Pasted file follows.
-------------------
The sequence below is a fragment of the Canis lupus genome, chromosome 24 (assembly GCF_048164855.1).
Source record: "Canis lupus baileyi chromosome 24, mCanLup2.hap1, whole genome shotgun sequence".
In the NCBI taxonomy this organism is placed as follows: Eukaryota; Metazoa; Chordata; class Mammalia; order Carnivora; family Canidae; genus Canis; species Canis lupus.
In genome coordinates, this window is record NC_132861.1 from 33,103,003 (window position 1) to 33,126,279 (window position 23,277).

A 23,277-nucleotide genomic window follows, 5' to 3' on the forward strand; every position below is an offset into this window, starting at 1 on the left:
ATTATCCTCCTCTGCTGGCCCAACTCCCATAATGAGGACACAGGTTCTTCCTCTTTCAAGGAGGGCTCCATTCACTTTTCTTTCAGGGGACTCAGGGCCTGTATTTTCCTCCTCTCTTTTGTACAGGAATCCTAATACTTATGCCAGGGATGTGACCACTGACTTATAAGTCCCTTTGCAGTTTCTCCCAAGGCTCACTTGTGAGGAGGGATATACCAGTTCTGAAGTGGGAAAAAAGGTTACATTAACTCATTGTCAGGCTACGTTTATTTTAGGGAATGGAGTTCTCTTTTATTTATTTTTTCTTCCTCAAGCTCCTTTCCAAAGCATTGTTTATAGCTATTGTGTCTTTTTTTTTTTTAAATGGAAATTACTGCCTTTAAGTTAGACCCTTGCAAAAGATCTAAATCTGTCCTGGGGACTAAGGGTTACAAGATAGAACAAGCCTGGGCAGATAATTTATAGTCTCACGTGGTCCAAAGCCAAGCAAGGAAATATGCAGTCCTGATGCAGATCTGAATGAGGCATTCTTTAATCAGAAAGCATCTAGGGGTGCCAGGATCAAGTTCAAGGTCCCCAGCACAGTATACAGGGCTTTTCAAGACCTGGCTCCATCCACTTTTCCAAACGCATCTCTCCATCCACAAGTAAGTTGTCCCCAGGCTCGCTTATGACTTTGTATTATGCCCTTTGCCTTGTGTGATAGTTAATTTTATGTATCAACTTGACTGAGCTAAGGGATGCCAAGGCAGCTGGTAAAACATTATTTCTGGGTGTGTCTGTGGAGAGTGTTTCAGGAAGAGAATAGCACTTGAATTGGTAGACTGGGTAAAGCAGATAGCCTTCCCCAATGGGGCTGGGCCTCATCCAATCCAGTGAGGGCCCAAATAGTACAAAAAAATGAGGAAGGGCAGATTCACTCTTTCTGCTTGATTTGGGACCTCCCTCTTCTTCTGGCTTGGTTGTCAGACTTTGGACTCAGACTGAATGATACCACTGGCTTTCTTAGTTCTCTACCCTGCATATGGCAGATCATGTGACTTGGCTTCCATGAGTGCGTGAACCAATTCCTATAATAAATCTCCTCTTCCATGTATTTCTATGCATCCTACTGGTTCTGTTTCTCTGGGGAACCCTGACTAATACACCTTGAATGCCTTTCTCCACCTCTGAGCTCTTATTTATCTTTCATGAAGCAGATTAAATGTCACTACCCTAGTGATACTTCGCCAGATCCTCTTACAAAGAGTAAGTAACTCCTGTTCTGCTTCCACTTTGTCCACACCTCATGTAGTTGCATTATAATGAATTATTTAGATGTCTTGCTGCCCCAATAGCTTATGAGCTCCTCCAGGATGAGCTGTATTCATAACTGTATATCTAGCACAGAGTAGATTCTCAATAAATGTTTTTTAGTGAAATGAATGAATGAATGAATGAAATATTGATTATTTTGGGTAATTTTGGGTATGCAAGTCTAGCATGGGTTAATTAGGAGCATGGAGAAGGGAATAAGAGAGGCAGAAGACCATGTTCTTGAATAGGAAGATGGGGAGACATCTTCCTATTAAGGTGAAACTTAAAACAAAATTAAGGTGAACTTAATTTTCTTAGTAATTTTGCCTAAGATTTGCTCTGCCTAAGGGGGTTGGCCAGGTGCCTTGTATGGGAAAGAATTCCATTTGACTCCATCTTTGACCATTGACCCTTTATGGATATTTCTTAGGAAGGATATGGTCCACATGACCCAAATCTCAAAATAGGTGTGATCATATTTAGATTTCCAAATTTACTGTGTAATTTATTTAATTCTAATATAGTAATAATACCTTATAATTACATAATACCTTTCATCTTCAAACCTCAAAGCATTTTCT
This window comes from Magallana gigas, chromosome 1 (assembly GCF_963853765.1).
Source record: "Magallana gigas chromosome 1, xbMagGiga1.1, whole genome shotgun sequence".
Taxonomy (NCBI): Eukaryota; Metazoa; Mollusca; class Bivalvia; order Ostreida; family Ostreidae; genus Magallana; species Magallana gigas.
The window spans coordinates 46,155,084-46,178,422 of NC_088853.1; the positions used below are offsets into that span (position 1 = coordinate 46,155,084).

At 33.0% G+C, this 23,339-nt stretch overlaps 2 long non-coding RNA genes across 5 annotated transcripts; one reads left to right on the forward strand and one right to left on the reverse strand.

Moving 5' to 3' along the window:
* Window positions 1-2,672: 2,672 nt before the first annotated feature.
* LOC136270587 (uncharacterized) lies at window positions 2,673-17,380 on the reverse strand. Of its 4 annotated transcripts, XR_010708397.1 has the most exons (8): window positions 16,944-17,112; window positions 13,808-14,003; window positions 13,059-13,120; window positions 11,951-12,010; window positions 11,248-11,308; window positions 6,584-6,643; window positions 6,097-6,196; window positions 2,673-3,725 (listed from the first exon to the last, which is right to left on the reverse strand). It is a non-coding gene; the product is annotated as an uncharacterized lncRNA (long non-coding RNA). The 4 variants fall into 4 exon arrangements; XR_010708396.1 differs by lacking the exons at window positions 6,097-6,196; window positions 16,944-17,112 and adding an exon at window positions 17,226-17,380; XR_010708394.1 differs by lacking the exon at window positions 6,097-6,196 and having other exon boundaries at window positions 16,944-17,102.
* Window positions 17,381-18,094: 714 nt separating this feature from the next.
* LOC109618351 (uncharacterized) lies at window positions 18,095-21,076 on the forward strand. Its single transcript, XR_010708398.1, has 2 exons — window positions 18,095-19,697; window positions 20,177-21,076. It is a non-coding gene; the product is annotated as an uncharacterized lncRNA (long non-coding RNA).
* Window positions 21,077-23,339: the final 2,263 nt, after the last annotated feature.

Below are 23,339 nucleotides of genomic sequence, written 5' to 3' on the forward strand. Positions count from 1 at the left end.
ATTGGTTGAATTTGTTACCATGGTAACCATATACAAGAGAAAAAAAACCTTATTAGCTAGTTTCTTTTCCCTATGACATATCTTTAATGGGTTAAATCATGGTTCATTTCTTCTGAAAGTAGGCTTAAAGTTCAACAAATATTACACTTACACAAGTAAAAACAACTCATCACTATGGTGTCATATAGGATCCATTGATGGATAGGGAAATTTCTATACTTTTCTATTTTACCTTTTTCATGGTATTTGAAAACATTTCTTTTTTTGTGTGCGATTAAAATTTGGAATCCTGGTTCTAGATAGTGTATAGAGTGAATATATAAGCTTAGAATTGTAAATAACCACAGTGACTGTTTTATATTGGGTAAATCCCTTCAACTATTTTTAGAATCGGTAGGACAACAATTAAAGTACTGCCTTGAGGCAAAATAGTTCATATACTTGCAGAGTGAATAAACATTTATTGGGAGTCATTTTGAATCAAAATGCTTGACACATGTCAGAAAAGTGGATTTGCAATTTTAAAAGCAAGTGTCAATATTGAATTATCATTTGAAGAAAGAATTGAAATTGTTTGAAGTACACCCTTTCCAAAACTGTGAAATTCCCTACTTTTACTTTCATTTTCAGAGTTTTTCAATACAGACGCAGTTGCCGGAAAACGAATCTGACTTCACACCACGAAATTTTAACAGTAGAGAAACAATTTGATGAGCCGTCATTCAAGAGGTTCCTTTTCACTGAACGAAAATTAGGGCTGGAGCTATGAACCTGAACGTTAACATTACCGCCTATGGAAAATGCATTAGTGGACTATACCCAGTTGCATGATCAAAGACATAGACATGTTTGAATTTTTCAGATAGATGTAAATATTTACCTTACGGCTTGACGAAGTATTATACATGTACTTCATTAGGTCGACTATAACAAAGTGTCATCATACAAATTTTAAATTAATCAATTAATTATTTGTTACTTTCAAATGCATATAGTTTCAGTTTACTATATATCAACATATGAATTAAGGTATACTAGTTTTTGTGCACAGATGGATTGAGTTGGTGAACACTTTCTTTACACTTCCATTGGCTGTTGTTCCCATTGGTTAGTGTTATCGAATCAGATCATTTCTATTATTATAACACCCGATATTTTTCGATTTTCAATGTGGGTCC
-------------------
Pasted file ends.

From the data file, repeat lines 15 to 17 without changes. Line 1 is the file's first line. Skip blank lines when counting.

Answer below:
* Window positions 17,381-18,094: 714 nt separating this feature from the next.
* LOC109618351 (uncharacterized) lies at window positions 18,095-21,076 on the forward strand. Its single transcript, XR_010708398.1, has 2 exons — window positions 18,095-19,697; window positions 20,177-21,076. It is a non-coding gene; the product is annotated as an uncharacterized lncRNA (long non-coding RNA).
* Window positions 21,077-23,339: the final 2,263 nt, after the last annotated feature.